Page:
NEWS19 June 2015

BPC opposes Lords bill on regulating opinion polls

News UK

UK — The British Polling Council (BPC) has urged the House of Lords to reject the private members bill on the regulation of opinion polls presented by Lord Foulkes.


The bill proposes establishing an authority to regulate polls of voting intentions for all elections and referendums in the UK. The authority could specify approved ways for selecting who should be interviewed, how the questions in polls should be worded and to ban the publication of voting intention polls during an election campaign.

The private members’ bill gets its second reading in the House of Lords today and follows the May General Election, where the polls leading up to the election suggested a coalition government (by overestimating the Labour vote) as opposed to the Tory majority that was actually returned.

Professor John Curtice, BPC president said: “What is needed now is a critical and open appraisal of where the polls went wrong, not the heavy hand of regulation that, in attempting to impose common standards, would make it more likely that the polls all get it wrong again in future.

“As any economic forecaster knows too well, forecasting how people will behave is always a difficult enterprise. No-one has yet suggested that, despite their many errors, economic forecasting should be regulated, and it is not clear why attempting to anticipate how people will vote should be treated any differently.”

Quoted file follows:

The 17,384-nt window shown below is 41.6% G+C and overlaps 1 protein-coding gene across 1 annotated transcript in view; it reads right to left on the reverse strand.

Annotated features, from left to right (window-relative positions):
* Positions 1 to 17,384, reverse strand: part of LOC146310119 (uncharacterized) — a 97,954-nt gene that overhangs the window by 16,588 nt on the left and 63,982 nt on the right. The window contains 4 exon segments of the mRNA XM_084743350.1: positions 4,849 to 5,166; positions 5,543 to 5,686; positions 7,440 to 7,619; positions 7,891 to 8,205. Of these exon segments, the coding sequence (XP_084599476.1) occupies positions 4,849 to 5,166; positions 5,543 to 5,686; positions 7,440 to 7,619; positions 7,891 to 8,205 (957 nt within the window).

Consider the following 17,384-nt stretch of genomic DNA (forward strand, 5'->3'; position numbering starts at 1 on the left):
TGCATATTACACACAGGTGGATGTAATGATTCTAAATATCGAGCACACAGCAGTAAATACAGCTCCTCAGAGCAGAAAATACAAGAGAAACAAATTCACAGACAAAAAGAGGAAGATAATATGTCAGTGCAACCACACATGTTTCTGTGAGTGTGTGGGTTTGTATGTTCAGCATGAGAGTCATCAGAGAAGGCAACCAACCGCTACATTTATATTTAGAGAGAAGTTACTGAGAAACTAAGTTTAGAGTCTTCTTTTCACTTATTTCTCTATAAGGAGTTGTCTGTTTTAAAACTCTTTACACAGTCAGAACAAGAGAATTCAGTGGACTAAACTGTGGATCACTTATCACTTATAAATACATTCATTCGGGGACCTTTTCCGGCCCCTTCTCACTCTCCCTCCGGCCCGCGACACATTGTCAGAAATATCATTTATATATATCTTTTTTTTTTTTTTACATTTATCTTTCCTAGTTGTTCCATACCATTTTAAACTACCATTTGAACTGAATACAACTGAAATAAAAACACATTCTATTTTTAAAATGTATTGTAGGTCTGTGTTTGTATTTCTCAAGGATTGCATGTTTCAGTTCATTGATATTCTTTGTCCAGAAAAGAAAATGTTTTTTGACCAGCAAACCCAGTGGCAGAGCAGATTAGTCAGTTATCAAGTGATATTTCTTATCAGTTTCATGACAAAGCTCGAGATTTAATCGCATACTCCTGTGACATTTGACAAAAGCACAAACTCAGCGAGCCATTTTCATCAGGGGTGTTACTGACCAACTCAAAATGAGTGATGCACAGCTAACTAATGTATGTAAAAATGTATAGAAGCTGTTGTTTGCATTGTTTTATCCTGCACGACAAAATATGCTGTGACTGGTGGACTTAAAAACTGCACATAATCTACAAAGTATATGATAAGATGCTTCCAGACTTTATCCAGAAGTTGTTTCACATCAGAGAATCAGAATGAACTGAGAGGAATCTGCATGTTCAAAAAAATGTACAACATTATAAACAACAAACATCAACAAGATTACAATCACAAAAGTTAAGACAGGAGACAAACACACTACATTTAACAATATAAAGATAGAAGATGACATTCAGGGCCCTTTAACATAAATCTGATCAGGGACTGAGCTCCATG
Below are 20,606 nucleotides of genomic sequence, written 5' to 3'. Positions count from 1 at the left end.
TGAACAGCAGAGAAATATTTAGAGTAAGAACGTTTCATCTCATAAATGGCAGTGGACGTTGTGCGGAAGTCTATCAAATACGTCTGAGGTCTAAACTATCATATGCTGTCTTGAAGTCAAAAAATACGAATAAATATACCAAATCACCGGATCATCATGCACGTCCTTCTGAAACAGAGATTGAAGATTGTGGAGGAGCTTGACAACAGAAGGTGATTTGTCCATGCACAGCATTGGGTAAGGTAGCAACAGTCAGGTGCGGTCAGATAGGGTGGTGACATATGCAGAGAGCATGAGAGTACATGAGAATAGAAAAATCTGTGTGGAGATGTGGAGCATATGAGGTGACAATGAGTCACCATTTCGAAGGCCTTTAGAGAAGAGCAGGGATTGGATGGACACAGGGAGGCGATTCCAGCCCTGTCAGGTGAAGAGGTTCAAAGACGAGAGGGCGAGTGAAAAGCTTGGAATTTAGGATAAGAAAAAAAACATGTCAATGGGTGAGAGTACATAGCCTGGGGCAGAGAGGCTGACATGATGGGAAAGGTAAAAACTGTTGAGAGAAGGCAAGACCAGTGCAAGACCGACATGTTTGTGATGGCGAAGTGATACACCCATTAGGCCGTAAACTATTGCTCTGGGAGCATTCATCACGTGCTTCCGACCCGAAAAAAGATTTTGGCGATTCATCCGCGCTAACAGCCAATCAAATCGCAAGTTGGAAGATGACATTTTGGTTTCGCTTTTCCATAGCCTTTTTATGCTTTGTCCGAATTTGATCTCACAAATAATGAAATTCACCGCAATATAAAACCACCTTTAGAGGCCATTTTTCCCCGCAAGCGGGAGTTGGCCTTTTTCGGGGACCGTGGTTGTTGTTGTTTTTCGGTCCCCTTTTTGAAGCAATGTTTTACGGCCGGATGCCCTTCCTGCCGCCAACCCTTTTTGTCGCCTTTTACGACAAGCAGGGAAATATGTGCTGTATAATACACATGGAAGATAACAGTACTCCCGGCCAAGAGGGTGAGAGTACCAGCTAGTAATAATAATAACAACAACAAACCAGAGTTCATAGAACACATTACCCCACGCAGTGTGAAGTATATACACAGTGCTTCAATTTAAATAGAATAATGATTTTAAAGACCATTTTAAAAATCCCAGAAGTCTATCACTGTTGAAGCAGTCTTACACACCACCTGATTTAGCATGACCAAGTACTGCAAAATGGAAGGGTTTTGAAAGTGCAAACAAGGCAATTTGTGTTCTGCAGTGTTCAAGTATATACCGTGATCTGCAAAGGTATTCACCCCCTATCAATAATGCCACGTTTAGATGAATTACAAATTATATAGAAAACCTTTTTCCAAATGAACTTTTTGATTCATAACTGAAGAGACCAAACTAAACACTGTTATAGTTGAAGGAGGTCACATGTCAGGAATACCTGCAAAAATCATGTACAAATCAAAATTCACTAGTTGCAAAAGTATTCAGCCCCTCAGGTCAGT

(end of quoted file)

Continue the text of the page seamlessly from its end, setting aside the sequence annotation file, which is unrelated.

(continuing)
Professor Matthew Flinders, chair of the Political Studies Association, the society for politics academics, said the PSA is also opposed to the bill. “The bill is a worrying development for our members, many of whom dedicate their careers to researching public opinion and elections. The important work done by the likes of the British Election Study and EPOP (Elections, Public Opinion and Parties) Specialist Group would be seriously disrupted if they were forced to adhere to rules of sampling and question wording laid down by the authority, as this bill proposes.”

The BPC is conducting an independent enquiry into why the polls were wrong and how they might be improved in the future.

The first meeting of the enquiry, at which BPC members will be presenting their initial findings as to what went wrong, is being held later today.